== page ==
Poetry Book Society Recommendation
The malarkey is over in the back of the car… As soon as you turn your back, time slips. The humdrum present has become the precious, irrecoverable past. The ways in which the present longs for the past, questions it, tries to get in touch with it and stretches the power of memory to its limits, are central to this new collection by Helen Dunmore.
Joseph Severn recalls Keats hurling a bad dinner out onto the steps of the Piazza di Spagna; the glamour of John Donne’s portrait ‘taken in shadows’ seduces a new generation; the dead assert their right to walk through the imaginations of the living… These are poems and stories of loss and extraordinary rediscovery.
The Malarkey is Helen Dunmore’s first poetry book since Glad of These Times (2007) and Out of the Blue: Poems 1975-2001 (2001), a comprehensive selection drawing on seven previous collections. It brings together poems of great lyricism, feeling and artistry.
‘This traffic between the everyday and mortality requires a perfect control of tone, neither sententious nor sentimental in this familiar setting… In its uninsistent but authoritative way, The Malarkey is a condition-of-England book, driven by a concern for those who have little purchase on their own lives… The Malarkey is Helen Dunmore's best collection, the work of a grown-up for grown-ups who will remember what in the nature of things they've had to lose and what nevertheless they seek to celebrate' - Sean O'Brien, Guardian.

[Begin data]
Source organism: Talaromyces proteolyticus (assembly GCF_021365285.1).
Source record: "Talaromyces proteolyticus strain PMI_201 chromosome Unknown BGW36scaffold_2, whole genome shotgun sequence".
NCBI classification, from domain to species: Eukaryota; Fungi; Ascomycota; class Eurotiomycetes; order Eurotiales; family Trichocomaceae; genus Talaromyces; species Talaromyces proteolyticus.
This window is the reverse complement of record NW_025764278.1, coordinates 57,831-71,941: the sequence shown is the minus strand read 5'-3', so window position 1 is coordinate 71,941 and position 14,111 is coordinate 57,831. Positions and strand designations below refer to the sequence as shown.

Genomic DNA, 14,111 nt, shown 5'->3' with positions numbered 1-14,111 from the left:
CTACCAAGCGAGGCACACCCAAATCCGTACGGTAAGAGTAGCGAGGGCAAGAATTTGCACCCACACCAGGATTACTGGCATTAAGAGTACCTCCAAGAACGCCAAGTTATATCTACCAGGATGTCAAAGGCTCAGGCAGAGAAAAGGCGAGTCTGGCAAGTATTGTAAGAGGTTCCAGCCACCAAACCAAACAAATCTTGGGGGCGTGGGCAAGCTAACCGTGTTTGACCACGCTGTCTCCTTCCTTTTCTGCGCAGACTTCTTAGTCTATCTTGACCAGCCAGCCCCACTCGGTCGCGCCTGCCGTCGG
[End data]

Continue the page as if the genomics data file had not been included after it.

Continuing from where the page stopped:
‘What is wonderful is the unusual way her steadiness as a writer serves as a foil to the mysterious. She prefers to show, not tell…The passing of time is crucial in this collection and especially its most violent trick of making years disappear in a moment…a collection filled with extraordinary, incorporeal moments and with vanishing acts…The personal poems are superb and anything but self-indulgent' – Kate Kellaway, The Observer.
‘Her latest collection is a clear-eyed, sometimes funny, sometimes sad, meditation on time past and people lost…a superbly structured collection in which poems echo and answer each other' – Suzi Feay, Independent on Sunday.
Helen Dunmore reads two poems
Helen Dunmore reads two poems, 'Wild strawberries' from Out of the Blue: Poems 1975-2001 (Bloodaxe Books, 2001) and 'Glad of these times' from Glad of These Times (Bloodaxe Books, 2007). This film is from the DVD-book In Person: 30 Poets, filmed by Pamela Robertson-Pearce, edited by Neil Astley, which includes six poems read by Helen Dunmore.